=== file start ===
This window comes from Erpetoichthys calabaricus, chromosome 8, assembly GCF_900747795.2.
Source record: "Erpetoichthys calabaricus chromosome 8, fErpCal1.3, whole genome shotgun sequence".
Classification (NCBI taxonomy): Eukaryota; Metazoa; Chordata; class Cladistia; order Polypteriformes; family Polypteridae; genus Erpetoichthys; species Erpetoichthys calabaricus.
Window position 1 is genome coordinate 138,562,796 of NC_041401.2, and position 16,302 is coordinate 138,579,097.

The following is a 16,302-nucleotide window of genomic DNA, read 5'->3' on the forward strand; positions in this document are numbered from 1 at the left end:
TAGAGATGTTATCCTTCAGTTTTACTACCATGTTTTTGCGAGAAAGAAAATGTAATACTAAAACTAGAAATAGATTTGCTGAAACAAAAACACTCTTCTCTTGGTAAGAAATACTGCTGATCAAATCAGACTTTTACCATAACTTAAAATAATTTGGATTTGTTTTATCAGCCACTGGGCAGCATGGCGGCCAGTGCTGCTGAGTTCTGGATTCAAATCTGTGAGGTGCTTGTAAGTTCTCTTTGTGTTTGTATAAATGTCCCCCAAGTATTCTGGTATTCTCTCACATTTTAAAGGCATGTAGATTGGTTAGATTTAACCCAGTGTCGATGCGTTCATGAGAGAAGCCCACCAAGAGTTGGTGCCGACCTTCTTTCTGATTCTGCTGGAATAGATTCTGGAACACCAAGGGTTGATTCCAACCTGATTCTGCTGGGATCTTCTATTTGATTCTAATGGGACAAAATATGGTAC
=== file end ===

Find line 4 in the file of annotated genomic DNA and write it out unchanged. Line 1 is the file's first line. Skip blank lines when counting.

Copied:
Window position 1 is genome coordinate 138,562,796 of NC_041401.2, and position 16,302 is coordinate 138,579,097.